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an activist community?

Numbers of students of colour increased between 1970 and 2015, driven primarily by the admission of larger numbers of international postgraduate students with scholarships. By 1979 45 per cent of new graduates came from beyond the UK. Two years later, one student described how ‘Magdalen prides itself as being a college with a high intake of foreign students, and a cosmopolitan atmosphere’. From 1979, this community also included women, when the first 32 women were admitted to study at the previously all-male college.

The first of Magdalen’s eras of student activism occurred in the 1970s and 1980s. This contrasts with the sparse minutes of the Junior Common Room (JCR) between the 1930s and 1960s, which show no signs of engagement with global struggles for decolonisation or civil rights. The archive from the 1970s and 1980s reveals many more Magdalen students challenging conservative values within a community that one student described as a ‘male public school transferred to Oxford’.[17]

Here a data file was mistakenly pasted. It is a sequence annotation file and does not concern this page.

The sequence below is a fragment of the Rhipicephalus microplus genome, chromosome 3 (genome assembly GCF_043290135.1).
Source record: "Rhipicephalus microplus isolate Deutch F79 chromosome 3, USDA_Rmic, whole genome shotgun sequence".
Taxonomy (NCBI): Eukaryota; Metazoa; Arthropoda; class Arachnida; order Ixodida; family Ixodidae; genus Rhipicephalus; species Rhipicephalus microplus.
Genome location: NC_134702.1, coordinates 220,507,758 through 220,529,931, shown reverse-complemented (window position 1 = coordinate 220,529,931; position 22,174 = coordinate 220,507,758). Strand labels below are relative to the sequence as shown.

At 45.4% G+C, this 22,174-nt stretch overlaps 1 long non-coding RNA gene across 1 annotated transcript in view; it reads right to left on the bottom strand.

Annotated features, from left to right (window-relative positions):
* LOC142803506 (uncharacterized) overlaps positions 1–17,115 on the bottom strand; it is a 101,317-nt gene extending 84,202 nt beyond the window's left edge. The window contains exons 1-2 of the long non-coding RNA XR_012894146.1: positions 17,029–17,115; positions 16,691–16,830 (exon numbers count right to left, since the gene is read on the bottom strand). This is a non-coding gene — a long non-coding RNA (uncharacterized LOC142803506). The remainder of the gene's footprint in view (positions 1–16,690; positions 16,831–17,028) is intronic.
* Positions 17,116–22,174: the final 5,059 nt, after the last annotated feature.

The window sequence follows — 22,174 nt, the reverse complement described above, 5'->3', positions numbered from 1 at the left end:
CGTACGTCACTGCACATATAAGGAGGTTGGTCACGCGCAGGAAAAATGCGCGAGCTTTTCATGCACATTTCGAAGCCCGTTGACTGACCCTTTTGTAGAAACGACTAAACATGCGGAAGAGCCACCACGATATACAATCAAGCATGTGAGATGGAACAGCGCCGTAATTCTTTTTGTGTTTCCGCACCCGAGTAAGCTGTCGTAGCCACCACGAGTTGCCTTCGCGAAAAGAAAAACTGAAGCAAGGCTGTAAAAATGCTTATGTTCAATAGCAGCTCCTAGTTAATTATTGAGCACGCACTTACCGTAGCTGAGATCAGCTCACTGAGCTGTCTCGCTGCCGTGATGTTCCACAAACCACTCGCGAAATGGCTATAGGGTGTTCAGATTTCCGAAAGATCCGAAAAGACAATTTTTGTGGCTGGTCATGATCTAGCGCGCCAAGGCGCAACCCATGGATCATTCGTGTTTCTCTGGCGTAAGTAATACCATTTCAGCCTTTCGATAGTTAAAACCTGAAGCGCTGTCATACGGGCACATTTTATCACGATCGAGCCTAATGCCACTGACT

Some students who challenged racial inequalities and global hierarchies did so individually through their studies, but most of this political work was done in communities. These groups brought together students from across the University in radical and transnational activism. This means that the written record offers few clues as to who was involved with these collectives.

Between the mid-1990s and mid-2010s, student engagement in anti-racist and global activist movements returned to the archival shadows. Was the brief prominence of late-twentieth-century activism merely a product of an era of photocopiers and paper publications that made students’ perspectives uniquely visible and preserved? Or were these true changes in student culture and experience? 

Richard Rive student file: letter requesting admission to Magdalen, 26 July 1970  

In 1971 Richard Rive, a South African novelist and anti-Apartheid activist, was admitted to Magdalen to study for a D.Phil (Ph.D.) in English literature.  

The personal tone of 39-year-old Rive’s letter of application contrasts with the brief letters that many students submitted alongside their forms. Richard Rive’s letter was persuasive. He was awarded a College scholarship to Magdalen and subsequently received substantial additional funds to complete his research in South Africa, including a scholarship funded by the Junior Common Room (JCR).  

Scholarships from Magdalen were transformative for Rive. Doctoral study was ‘well out of the question’ without financial assistance that the racist South African government denied to students of colour. On accepting his place at Magdalen, he wrote that he was ‘representing 14 million non-whites in this country of ours’ and thus ‘cannot but do my very best.’[18] 

MCA: AD/74 

Richard Rive, Olive Schreiner. Letters, 1871-99 (Cape Town: David Philip, 1987)